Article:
Astronomers have found an icy world that ranges far beyond the orbit of Neptune and may well rank as a dwarf planet alongside Pluto.
The newly detected object, designated 2015 RR245, is thought to be less than a third the width of Pluto (435 miles vs. 1,474 miles), but its orbit is more eccentric. Its distance from the sun ranges from about 34 to more than 120 astronomical units, where each AU equals the distance between Earth and the sun. In comparison, Pluto’s orbit has a range of 30 to 50 AU.
Right now, 2015 RR245 is 80 AU from the sun and closing in, based on observations from the Canada-France-Hawaii Telescope on Hawaii’s big island. It should reach the nearest point in its 733-year orbit in the year 2096.
“The icy worlds beyond Neptune trace how the giant planets formed and then moved out from the sun. They let us piece together the history of our solar system. But almost all of these icy worlds are painfully small and faint: It’s really exciting to find one that’s large and bright enough that we can study it in detail,” Michele Bannister, an astronomer at the University of Victoria in British Columbia, said in a statement.
JJ Kavelars of the National Research Council of Canada first sighted 2015 RR245 in February, in a series of images that were taken for the Outer Solar Systems Origins Survey last September. The discovery was reported Sunday in a Minor Planet Electronic Circular.
Astronomers don’t yet know the dimensions of 2015 RR245 precisely. The diameter estimate of 435 miles is based on the brightness of the object. “It’s either small and shiny, or large and dull,” Bannister said. She told GeekWire that observations made during a future stellar occultation could tell the tale.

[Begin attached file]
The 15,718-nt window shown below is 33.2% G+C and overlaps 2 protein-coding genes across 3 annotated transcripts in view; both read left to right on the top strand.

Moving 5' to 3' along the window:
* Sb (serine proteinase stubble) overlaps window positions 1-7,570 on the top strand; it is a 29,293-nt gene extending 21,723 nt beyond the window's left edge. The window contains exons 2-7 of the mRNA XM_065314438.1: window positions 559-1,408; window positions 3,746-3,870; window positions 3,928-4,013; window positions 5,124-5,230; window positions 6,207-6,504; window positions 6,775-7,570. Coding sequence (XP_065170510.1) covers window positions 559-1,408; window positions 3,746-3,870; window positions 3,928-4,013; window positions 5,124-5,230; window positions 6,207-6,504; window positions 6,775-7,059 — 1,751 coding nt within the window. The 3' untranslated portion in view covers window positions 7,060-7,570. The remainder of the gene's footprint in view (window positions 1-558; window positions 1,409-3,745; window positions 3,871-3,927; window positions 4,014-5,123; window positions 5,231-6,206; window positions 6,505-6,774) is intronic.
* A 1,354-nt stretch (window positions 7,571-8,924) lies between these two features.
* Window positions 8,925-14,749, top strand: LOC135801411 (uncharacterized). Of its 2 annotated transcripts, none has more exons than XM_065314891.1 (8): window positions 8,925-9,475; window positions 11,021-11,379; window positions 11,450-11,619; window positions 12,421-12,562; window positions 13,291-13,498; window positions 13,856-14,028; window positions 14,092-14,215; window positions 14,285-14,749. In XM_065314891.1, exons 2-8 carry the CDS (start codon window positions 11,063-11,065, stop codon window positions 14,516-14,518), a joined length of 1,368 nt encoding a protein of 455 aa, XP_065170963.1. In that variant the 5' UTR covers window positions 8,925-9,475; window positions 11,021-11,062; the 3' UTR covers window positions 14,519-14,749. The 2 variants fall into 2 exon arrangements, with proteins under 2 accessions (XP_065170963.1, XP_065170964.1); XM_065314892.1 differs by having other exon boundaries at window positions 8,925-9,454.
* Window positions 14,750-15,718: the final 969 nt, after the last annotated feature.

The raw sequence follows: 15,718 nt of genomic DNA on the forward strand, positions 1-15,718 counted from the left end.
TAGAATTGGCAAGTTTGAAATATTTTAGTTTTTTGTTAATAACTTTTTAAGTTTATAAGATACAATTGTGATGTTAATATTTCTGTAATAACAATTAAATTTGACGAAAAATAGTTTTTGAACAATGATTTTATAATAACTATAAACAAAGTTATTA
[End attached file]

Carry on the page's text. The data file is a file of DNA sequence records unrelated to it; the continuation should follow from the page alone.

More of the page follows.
2015 RR245 is passing through the Kuiper Belt, a band of icy objects that lie beyond Neptune at a distance of 30 to 50 AU from the sun. The researchers say it could qualify as a dwarf planet – that is, an object massive enough to crush itself into a round shape through self-gravity.
The International Astronomical Union has recognized five dwarf planets so far: Eris, Pluto, Makemake, Haumea and Ceres. Astronomers assume there are more dwarfs out there, potentially including recently discovered icy worlds such as Sedna, Quaoar, 2012 VP113 (also known as Planet Biden) and 2007 OR10 (which made a splash in May).
Bannister stirred up some buzz in March when she presented data about a different object in the far reaches of the solar system, known as uo3L91. At the time, Caltech astronomer Mike Brown – who was part of a team that discovered Eris back in 2005 – said the object’s far-flung orbit could serve as evidence for the existence of a super-distant super-Earth he dubbed “Planet Nine.” However, Bannister said 2015 RR245 has no connection to the case of uo3L91 or the search for Planet Nine.